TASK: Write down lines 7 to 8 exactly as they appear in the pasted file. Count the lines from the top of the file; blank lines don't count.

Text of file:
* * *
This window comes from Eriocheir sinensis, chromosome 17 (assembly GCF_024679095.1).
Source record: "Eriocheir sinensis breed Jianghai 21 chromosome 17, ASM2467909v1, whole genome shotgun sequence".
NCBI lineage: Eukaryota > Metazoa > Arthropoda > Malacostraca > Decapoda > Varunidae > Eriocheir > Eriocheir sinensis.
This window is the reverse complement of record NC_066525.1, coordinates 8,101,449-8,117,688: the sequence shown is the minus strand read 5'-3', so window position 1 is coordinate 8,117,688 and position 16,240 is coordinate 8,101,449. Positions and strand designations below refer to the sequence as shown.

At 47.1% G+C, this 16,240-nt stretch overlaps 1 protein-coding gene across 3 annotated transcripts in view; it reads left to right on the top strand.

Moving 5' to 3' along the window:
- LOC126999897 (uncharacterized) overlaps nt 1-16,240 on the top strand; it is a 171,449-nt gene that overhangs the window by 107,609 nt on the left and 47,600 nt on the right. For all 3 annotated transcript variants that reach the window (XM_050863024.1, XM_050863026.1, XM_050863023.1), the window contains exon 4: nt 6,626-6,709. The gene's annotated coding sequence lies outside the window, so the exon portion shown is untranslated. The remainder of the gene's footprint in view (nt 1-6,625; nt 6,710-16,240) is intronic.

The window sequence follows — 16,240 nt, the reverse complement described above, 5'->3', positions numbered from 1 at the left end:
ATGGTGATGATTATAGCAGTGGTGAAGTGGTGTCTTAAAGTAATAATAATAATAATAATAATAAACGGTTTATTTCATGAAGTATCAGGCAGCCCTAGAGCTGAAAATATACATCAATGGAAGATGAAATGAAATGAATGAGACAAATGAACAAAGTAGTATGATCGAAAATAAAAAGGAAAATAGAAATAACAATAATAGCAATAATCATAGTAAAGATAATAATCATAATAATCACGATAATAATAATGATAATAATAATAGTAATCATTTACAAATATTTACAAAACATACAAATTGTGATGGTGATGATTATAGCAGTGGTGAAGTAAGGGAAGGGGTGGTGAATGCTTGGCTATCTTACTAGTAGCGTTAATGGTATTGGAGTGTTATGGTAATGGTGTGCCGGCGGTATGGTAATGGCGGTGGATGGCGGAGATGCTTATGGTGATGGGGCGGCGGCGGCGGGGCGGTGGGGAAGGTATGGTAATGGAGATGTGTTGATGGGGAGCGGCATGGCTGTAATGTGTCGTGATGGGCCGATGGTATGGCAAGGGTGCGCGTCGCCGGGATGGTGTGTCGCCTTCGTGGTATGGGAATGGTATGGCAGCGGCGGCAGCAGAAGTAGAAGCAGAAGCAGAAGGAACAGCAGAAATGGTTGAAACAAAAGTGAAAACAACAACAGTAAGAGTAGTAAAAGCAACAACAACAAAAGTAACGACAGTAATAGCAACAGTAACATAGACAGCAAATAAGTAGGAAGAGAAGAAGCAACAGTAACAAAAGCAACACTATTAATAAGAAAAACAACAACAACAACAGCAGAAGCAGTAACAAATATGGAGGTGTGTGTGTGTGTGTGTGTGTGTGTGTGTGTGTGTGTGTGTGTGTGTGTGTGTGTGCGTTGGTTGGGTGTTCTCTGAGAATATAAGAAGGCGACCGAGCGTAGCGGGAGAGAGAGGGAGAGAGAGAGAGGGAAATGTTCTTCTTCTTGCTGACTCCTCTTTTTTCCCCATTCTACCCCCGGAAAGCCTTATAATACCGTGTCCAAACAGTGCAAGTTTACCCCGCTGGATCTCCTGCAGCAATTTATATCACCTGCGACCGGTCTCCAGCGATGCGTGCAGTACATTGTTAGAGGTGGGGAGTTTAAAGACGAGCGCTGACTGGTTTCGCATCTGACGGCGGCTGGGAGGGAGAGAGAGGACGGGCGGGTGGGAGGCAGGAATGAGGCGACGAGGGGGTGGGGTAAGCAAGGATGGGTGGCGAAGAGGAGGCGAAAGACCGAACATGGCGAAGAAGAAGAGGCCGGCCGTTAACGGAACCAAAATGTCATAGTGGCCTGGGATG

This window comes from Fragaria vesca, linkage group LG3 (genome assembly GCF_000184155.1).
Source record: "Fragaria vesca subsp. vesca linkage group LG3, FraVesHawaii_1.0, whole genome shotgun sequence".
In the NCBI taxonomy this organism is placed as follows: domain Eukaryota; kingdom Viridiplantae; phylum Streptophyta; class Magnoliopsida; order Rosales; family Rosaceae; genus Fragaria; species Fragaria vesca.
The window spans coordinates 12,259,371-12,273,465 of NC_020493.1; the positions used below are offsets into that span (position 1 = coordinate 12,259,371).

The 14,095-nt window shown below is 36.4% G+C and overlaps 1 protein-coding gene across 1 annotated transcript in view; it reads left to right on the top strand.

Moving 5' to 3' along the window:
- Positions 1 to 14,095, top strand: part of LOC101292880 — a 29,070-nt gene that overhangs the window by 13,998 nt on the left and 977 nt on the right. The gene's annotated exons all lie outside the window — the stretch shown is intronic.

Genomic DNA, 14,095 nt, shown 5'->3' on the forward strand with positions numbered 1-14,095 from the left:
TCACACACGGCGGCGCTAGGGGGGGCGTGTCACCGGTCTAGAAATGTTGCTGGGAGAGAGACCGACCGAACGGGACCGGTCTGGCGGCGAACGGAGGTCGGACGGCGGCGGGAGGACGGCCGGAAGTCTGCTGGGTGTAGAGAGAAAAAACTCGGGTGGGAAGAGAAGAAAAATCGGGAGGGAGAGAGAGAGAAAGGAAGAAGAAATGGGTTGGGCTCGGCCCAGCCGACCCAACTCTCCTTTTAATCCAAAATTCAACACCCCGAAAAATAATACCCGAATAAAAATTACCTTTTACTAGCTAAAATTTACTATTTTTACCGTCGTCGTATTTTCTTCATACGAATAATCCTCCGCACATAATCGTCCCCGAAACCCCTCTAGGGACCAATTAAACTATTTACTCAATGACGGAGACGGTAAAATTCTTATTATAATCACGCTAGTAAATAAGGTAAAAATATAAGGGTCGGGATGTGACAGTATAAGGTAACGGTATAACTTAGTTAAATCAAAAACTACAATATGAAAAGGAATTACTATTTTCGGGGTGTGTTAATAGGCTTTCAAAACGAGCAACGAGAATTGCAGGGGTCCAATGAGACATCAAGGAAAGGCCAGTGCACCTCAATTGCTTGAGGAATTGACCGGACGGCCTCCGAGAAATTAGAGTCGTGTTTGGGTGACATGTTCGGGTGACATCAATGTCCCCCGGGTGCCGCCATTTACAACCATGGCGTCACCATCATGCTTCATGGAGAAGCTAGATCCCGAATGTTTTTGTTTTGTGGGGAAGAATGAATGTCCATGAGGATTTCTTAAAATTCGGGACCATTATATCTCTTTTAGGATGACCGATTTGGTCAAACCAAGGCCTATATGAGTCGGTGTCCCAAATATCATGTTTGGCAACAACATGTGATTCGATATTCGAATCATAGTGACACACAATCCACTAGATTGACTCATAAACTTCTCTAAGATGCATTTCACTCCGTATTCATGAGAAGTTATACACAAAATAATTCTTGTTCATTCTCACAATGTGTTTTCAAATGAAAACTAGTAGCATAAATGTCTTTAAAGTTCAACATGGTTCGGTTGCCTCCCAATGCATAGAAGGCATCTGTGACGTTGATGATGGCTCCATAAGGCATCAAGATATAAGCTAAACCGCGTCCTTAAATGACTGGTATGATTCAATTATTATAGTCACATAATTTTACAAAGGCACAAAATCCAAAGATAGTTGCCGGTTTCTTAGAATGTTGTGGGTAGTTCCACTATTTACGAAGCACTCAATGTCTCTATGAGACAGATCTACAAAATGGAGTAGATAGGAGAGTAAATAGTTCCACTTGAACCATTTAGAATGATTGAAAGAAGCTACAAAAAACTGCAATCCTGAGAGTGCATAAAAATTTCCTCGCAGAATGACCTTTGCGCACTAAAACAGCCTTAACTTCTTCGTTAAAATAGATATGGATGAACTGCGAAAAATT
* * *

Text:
- LOC126999897 (uncharacterized) overlaps nt 1-16,240 on the top strand; it is a 171,449-nt gene that overhangs the window by 107,609 nt on the left and 47,600 nt on the right. For all 3 annotated transcript variants that reach the window (XM_050863024.1, XM_050863026.1, XM_050863023.1), the window contains exon 4: nt 6,626-6,709. The gene's annotated coding sequence lies outside the window, so the exon portion shown is untranslated. The remainder of the gene's footprint in view (nt 1-6,625; nt 6,710-16,240) is intronic.

The window sequence follows — 16,240 nt, the reverse complement described above, 5'->3', positions numbered from 1 at the left end: